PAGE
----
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CHICAGO (January 18, 2022) – GRAY, Congo Square Theatre Company, and Theaster Gates’s Rebuild Foundation are proud to jointly present the Chicago premiere of What to Send Up When It Goes Down, the critically acclaimed play by award-winning playwright, Aleshea B. Harris. The performance will be presented at GRAY Chicago (2044 West Carroll Ave) from March 31 through April 16, 2022 and Rebuild Foundation’s Stony Island Arts Bank from April 21 through May 1, 2022.

Described as a play-pageant-ritual-homegoing celebration, What to Send Up When It Goes Down responds to the gratuitous loss of Black lives and interrupts discourses that enable the ubiquity of racialized violence in our society.

What to Send Up When It Goes Down is a participatory, shapeshifting experience intent on creating space for collective catharsis, cleansing and healing. The performance unfolds as a series of vignettes which employ a variety of forms including parody, song, movement, and facilitated dialogue. Breaking the fourth wall, cast members enact the script differently in each performance as members of the audience are invited not only to behold the piece as spectators, but to become part of the current that holds the story together. The play intends to create a space for as many Black-identifying audience members as possible and was created for a Black audience, but all are welcome.

The 90-minute work is co-directed by Congo Square Artistic Director Ericka Ratcliff and Ensemble member Daniel Bryant. Cast members include Ronald L. Conner and Anthony Irons (Congo Square) along with Jos N Banks, McKenzie Chinn, Victor Musoni, Alexandria Moorman, and Penelope Walker. Creative team members include Charlique C. Rolle, Sarah Grace Goldman, Estrellita Edwell, Sydney Lynne Thomas, Alexis Chaney, and Levert "Levi" Wilkins.

Congo Square Executive Director Charlique C. Rolle stated: “For over 20 years, Congo Square Theatre has committed to telling stories that unapologetically share the complexities of the Black experience. We strongly believe that Aleshea Harris’s profound play, What To Send Up When It Goes Down, is the perfect piece to simultaneously address the physical and spiritual deaths of Black people as a result of racialized violence, while also providing a space to heal together in community.”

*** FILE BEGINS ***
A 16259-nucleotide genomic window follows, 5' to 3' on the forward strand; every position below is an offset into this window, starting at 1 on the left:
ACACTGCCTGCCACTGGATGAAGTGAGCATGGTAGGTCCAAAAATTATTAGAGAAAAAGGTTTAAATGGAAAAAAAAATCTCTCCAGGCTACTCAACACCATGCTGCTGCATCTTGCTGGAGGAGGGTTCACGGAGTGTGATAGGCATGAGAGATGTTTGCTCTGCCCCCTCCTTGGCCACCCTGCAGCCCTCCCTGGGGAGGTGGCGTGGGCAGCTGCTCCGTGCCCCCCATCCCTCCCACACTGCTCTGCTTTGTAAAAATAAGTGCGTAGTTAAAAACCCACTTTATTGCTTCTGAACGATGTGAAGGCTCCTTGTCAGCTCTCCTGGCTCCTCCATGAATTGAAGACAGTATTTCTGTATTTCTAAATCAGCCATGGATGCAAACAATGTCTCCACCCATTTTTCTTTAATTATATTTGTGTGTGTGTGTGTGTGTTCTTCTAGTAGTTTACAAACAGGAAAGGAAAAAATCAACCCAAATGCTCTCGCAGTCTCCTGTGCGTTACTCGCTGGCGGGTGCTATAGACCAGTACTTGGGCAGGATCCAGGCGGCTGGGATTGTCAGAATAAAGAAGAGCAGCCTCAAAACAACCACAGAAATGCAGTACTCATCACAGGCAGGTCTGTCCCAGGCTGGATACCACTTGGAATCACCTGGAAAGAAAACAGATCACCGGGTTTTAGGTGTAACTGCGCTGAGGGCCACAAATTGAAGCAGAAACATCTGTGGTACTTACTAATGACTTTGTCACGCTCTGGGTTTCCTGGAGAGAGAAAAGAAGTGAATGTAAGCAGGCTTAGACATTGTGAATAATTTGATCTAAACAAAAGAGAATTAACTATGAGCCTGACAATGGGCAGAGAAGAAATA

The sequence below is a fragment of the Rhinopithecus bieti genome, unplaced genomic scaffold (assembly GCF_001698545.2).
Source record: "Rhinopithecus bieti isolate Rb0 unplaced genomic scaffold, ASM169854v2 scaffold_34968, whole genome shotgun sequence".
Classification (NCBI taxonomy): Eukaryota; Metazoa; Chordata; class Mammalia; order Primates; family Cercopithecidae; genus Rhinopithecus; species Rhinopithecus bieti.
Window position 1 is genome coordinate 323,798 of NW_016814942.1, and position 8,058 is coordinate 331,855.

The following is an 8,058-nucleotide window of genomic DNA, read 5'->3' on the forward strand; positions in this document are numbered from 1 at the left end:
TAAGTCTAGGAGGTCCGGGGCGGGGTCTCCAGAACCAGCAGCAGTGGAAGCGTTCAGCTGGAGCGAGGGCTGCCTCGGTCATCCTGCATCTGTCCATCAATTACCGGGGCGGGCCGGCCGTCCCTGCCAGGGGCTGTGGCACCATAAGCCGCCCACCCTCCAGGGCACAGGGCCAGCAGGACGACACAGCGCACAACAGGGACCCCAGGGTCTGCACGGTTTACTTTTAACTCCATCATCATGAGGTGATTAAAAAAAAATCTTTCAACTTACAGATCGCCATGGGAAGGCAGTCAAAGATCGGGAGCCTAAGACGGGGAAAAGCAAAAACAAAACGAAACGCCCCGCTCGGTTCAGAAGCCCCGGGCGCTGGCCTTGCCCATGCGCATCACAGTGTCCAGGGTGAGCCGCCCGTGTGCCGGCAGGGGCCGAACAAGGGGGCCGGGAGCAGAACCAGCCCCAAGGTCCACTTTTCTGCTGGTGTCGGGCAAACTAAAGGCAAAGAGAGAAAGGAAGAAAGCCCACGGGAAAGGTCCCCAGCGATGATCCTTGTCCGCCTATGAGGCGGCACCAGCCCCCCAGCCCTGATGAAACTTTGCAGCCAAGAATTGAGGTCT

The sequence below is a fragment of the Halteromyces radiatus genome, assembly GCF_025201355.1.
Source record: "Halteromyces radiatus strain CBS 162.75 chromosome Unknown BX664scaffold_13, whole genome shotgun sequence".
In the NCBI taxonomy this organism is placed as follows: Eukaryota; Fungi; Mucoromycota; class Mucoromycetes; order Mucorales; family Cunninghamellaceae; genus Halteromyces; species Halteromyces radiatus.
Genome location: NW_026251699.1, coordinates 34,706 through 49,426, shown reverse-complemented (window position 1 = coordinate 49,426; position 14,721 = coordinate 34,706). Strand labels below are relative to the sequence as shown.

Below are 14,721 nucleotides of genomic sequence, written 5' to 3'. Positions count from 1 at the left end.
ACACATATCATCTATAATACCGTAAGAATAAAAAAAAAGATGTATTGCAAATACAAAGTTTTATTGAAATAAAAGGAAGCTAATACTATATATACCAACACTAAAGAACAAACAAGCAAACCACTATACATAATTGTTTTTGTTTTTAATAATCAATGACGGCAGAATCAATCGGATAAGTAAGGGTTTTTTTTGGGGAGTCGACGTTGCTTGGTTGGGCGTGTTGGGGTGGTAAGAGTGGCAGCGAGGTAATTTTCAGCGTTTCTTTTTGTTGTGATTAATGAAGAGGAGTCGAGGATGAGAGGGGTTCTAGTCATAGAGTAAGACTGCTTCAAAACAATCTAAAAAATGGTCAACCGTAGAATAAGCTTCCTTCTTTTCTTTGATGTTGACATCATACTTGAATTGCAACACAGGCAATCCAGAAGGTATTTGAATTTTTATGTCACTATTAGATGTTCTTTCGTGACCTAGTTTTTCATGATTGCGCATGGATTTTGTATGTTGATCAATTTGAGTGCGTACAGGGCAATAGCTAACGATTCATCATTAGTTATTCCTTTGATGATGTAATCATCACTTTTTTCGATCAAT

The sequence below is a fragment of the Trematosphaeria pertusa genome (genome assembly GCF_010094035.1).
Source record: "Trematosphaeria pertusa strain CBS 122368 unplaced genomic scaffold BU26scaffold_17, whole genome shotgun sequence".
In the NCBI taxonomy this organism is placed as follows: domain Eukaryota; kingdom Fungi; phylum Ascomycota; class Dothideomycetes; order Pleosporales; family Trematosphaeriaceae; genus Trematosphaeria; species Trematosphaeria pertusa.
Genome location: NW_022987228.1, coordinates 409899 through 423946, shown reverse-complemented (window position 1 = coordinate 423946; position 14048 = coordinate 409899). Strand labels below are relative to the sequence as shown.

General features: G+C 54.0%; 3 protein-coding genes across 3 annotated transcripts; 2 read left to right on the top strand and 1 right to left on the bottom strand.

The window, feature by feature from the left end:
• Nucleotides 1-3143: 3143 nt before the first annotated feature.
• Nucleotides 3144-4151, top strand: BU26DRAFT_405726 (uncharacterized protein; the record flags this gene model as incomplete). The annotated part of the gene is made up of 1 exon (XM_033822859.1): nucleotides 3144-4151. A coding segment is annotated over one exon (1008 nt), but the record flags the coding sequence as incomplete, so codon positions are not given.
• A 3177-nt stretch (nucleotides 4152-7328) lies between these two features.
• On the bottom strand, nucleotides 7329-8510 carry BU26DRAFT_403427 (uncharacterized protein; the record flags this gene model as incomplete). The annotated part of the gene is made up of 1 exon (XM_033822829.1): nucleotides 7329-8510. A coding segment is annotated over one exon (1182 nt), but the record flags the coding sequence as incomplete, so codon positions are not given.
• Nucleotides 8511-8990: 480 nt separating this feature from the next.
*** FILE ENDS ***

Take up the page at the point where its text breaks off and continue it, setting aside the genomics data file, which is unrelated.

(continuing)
“Rather than merely recapitulating the condition of living in the wake of gratuitous death, What to Send Up When It Goes Down provides opportunities for corporeal catharsis and accords deep respect for rage,” said GRAY Principal, Paul Gray. “Its participatory nature makes unheard truths about inclusion and exclusion palpable. It is a shared experience, full of nuance. Aleshea Harris's portrayal of a community moving through the wake of death — both jarring and deeply moving — is a work of art in the best sense.”

“As artists, harnessing our creative sensibilities as an impetus for protest and healing is one of the highest and best uses of our artistic intelligence,” added Theaster Gates, artist and Founder of Rebuild Foundation. “The role that Black artists and Black cultural institutions in Chicago play in shining a light on injustice is paramount to dismantling systems that perpetuate racialized violence against Black bodies. We are humbled and honored to partner with Congo Square Theatre Company and GRAY to bring Aleshea B. Harris’s poignant production to the Arts Bank and South Side community."